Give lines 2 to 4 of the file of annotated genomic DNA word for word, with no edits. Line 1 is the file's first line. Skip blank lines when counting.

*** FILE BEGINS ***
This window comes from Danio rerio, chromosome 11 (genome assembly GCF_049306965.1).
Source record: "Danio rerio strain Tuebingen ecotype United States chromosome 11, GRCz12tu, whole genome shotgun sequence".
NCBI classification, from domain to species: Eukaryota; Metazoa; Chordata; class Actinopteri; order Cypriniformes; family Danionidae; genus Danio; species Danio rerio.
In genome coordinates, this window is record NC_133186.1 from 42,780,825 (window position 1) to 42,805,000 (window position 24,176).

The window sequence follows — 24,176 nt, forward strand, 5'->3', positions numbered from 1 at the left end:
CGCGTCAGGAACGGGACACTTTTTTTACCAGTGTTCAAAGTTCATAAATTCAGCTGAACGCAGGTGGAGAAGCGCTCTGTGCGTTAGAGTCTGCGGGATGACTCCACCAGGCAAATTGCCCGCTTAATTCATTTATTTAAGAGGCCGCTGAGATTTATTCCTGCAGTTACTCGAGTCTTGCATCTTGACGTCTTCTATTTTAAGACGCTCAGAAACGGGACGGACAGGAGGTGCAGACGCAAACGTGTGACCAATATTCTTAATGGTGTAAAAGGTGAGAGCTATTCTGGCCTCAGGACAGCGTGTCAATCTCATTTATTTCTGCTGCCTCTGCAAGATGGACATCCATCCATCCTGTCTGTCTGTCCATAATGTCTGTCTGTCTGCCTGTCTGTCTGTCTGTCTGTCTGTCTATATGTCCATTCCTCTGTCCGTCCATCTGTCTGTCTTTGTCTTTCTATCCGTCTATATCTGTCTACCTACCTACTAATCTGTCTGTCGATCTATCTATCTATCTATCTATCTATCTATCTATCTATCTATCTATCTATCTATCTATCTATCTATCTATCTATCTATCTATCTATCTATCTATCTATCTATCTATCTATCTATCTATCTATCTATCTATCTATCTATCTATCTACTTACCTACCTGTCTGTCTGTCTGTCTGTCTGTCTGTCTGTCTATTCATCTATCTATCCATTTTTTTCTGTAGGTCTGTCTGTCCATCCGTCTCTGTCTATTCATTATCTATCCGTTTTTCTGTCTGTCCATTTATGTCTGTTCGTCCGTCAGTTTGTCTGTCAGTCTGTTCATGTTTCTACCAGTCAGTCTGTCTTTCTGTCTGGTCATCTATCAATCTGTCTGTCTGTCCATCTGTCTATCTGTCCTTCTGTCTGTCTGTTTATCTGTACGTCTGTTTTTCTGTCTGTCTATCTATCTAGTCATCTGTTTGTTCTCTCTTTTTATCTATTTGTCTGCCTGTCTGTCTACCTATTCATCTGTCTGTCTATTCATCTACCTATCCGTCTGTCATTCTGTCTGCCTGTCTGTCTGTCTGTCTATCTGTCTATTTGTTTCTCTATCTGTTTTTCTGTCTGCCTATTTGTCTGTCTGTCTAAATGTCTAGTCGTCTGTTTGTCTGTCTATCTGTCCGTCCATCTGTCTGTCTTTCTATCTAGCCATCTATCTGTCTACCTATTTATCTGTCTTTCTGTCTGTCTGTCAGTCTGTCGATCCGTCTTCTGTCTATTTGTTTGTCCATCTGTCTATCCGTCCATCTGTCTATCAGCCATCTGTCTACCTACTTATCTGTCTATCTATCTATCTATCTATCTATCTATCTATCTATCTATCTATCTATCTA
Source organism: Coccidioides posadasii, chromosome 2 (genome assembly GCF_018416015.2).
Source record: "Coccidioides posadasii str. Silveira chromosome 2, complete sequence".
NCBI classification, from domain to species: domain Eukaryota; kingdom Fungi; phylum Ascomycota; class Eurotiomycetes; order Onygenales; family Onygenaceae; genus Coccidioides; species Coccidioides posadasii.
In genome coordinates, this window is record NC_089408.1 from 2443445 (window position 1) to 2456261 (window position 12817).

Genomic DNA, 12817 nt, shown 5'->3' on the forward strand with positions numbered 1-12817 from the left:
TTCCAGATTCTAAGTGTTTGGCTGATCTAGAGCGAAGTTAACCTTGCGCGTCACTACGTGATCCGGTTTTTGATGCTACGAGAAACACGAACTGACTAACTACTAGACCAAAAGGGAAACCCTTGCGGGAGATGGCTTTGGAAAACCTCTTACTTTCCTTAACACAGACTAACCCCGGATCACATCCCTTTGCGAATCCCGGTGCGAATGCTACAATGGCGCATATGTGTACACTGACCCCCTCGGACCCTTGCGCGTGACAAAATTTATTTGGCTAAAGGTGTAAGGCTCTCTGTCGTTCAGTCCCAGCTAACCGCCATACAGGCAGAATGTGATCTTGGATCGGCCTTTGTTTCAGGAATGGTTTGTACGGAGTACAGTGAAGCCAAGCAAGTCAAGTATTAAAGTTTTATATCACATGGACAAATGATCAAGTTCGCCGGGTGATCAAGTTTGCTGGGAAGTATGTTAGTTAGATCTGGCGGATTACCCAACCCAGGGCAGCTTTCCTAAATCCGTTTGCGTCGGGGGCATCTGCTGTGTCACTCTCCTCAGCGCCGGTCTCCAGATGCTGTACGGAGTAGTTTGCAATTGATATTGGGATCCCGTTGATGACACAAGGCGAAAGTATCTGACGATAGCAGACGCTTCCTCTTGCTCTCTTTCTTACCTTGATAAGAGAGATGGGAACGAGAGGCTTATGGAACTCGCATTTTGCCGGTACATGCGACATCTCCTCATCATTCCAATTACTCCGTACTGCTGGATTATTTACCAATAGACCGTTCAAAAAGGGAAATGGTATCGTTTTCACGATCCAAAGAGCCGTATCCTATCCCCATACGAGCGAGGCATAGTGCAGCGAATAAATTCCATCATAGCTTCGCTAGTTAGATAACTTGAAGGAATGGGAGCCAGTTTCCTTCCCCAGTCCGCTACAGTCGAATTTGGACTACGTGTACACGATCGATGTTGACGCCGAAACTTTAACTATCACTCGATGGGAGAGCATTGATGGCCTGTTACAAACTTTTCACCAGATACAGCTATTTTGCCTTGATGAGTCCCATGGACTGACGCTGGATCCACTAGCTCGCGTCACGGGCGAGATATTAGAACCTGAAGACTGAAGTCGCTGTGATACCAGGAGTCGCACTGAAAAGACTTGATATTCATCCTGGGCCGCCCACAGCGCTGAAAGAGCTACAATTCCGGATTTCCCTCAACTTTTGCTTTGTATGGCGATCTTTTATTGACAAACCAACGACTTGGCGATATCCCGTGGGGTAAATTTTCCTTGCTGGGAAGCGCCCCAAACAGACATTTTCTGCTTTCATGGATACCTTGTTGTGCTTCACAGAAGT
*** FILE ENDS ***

Source record: "Danio rerio strain Tuebingen ecotype United States chromosome 11, GRCz12tu, whole genome shotgun sequence".
NCBI classification, from domain to species: Eukaryota; Metazoa; Chordata; class Actinopteri; order Cypriniformes; family Danionidae; genus Danio; species Danio rerio.
In genome coordinates, this window is record NC_133186.1 from 42,780,825 (window position 1) to 42,805,000 (window position 24,176).